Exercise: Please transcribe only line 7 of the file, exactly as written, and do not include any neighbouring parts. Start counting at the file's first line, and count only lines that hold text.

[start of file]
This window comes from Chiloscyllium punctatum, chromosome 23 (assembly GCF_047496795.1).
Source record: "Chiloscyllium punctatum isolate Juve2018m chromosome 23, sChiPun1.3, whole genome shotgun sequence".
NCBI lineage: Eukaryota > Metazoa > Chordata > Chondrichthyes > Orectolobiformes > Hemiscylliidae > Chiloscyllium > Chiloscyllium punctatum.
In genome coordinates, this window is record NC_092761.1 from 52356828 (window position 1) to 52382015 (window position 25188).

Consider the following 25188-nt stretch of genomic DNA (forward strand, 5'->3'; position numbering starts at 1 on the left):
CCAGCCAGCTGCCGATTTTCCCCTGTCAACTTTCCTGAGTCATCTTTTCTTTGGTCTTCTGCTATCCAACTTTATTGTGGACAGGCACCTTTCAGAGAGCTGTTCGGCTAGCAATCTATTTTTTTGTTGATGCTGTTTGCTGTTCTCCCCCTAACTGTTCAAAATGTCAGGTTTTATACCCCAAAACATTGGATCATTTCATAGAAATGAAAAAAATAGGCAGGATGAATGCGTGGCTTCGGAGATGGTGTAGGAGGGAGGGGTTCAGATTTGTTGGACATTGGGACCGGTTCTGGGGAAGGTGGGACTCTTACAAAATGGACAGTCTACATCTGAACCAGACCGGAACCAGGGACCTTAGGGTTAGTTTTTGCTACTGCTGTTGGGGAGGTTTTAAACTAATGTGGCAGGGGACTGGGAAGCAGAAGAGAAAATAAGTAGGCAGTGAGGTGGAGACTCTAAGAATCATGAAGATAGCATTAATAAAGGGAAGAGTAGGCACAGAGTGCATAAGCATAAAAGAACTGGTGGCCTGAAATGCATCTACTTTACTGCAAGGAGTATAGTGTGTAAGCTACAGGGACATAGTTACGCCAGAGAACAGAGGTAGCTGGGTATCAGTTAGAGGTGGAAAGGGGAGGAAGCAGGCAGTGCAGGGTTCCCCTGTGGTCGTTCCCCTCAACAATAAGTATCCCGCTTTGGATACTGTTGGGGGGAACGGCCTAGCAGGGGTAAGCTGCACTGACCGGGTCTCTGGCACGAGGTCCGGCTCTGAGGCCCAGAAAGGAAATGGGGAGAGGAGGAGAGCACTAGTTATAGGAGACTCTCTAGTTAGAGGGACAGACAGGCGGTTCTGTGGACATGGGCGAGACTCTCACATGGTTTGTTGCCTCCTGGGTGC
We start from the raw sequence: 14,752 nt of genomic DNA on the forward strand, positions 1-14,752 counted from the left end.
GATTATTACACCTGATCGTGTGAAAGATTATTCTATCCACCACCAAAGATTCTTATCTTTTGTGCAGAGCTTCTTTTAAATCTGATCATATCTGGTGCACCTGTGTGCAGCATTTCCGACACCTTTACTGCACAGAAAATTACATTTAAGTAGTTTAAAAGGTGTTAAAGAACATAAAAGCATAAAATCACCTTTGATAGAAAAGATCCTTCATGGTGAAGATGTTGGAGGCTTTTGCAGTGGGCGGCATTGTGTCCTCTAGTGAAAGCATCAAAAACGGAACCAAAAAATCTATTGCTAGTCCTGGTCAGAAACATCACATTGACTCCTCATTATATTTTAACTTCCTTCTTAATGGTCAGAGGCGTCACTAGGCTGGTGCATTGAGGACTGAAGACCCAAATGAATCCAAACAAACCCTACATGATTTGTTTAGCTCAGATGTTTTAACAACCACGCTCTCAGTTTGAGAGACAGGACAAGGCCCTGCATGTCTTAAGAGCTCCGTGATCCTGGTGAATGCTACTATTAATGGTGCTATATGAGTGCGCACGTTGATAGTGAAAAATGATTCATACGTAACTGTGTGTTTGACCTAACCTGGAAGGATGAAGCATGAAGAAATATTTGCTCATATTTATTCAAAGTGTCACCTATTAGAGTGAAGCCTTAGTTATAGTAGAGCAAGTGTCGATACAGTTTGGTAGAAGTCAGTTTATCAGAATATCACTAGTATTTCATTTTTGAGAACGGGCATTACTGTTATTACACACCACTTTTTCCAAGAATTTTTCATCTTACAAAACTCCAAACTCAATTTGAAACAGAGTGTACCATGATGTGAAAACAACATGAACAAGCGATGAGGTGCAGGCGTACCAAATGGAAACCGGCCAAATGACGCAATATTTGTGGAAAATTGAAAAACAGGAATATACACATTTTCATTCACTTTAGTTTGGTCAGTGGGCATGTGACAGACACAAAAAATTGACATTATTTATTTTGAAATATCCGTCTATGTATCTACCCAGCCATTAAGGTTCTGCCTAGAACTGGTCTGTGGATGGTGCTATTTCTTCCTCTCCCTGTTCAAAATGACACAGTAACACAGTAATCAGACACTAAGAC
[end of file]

We start from the raw sequence: 14,752 nt of genomic DNA on the forward strand, positions 1-14,752 counted from the left end.